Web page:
Yet it would require considerable cultural reform – far beyond the capabilities of any societal subsect as corrupt as South Africa’s directorial class – to deliver parity for those captivated by 2010’s majesty. Artificially regulated as it may have appeared to satisfied SAFA, CAF and FIFA officials at the time, considering the visionary, and lucrative, appointment of a former World Cup-winning manager, Sepp Blatter’s evidently corrupt deliverance on continental promises and the Swiss’ presidential security respectively, for those at my transfixed age in South Africa – engaged in the hubbub of global welcome – the tournament would have entirely redrafted conceptions of the sport. Previously, the pinnacle of South African football, and largely African football as a broader entity, had been to secure personally lucrative transfer to Italy, Germany, Spain and England, at the forefront of global competition, yet after this competition, representing your nation – as Bafana Bafana had proven against Mexico and France, Ghana had in each match prior to unfair dismissal and both Algeria and the Ivory Coast had while engaging in close competition with England, Portugal and Brazil – was redefined as a platform of vast glory and unconquerable pride. Honouring the flag that raised you, and the salvation sport earned you potentially from the townships disadvantaged forefathers had no reasonable ambition of escaping, was redrawn in the image of an ultimate fulfilment of talent.
Mamoledi Sundowns pair Motjeka Madisha and Percy Tau, a mobile defender and baby-faced striker by trade who have recently broken into the squad, were aged 15 and 16, respectively, at the time. Centre-forward Phakamani Mahlambi, who lately earned himself a move to continentally imperious Al-Ahly, of Egypt, was a mere 12 years old, while of his fellow members of the 2016 under-23 Olympic Games squad, only two players – the over-aged Khune and highly-rated captain Keagan Dolly – were born prior to June 1993, and thus were over 16 at the time of the tournament. Centre-back Rivaldo Coetzee, having only recently turned 21, already has 24 senior caps to his name, and only withdrew from a move to Celtic this summer due to an underlying injury inflicted to his right foot. This is the legacy generation, who, arguably more so than those five years younger, required the national spirit of that tournament to convince them of the financial sustainability, and potential moral profitability, of their career choice. To capture talents at this age is fundamental to any success, and yet after achieving what could be construed, if in ethical practice, as the harder aspect of this legacy – actually convincing FIFA delegates of the South Africa 2010 vision – SAFA have contrived to befall the expense of that summer. The precedent set by Jordaan’s perceivably impervious rule, the chaos of senior management, the failure to even qualify for major tournaments and the lack of national contingency has caused systemic disillusionment with what ephemerally promised to be a coherent and upwardly mobile association. National psychology has since altered almost incomparably in only seven malaise-encased years, and will continue to do so in the wake of upcoming failures against Senegal. To have reached a stage where such little hope exists for two decisive World Cup qualifiers, is at the very least disheartening, considering the ambition Mandela and Parreira, amongst others, bought into. At the best of times, as American scholar Warren Bennis captured, ‘leadership is the ability to translate vision into reality’, yet when mired in corrupt, criminal and amoral hierarchical autocracy, the reality is sombre. Further condemning of the state of the scene, reformist alternative is bereft. Such is the desensitised circumstance, disappointingly. Here lays legacy, 2004-2010, unfulfilled, but not forgotten.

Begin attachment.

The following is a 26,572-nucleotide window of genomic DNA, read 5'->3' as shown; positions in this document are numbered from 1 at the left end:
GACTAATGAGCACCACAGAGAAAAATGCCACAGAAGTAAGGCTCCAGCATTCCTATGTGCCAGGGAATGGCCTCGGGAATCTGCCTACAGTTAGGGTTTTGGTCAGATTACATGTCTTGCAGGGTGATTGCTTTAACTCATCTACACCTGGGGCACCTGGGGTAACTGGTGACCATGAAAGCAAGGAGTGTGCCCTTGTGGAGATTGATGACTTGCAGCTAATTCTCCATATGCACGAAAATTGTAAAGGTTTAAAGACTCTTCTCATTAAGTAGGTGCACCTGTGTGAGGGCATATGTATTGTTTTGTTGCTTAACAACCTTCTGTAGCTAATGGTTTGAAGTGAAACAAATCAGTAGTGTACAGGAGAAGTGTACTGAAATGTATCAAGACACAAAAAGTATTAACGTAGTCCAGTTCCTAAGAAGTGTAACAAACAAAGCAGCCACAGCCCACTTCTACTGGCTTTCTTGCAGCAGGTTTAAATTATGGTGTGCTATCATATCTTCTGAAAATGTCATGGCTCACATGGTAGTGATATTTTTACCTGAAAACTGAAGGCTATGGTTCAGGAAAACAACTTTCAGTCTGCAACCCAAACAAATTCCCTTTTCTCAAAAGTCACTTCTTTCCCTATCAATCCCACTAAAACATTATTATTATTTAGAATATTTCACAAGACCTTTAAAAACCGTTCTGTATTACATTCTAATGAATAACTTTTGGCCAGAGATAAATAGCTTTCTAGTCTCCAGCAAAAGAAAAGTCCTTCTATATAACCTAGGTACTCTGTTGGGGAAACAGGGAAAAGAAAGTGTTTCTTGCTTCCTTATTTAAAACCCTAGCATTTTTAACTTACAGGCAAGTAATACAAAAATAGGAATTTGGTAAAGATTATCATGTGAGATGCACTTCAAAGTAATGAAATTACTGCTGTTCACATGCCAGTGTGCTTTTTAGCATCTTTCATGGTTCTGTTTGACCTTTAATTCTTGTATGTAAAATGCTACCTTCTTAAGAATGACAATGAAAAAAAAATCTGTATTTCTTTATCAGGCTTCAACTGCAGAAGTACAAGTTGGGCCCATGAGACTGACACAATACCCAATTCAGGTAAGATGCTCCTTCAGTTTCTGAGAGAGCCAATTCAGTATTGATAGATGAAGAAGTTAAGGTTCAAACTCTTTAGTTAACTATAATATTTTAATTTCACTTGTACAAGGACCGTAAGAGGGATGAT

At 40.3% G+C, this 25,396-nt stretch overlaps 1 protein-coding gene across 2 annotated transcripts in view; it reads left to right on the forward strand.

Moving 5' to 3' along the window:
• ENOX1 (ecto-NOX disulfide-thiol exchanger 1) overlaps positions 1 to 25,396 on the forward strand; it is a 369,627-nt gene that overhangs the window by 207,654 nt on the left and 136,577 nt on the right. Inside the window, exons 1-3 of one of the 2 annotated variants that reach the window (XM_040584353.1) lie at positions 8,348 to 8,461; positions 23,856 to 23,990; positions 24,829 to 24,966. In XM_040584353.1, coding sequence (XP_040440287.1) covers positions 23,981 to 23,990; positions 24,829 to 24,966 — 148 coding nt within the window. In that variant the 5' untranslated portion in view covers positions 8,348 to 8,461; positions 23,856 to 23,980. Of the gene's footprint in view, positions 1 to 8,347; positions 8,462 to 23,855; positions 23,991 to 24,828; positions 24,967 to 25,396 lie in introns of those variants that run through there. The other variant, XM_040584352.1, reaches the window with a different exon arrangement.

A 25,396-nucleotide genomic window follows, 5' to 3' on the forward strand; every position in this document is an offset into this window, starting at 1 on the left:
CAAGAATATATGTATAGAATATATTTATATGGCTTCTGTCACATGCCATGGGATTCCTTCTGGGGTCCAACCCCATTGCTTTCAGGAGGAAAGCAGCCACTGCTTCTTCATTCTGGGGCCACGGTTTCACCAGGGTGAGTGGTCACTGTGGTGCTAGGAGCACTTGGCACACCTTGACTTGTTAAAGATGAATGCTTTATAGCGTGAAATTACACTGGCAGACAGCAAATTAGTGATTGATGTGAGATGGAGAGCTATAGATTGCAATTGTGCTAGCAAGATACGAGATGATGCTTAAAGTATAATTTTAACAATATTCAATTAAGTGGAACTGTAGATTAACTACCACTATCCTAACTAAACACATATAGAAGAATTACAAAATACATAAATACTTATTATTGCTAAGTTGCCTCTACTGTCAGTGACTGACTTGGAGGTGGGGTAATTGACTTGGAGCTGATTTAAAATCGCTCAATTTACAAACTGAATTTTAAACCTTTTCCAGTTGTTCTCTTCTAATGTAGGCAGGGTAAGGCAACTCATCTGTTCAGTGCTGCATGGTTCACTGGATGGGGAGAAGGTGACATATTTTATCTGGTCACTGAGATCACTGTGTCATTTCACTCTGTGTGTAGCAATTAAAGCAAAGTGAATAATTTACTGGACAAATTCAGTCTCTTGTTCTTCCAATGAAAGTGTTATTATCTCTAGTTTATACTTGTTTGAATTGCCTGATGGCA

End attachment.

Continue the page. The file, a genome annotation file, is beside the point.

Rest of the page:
Author - Will Hugall
Now a BA Journalism student at Nottingham Trent University, I divide my time between my base in Radford and back home in East Sussex while watching as much football as I can!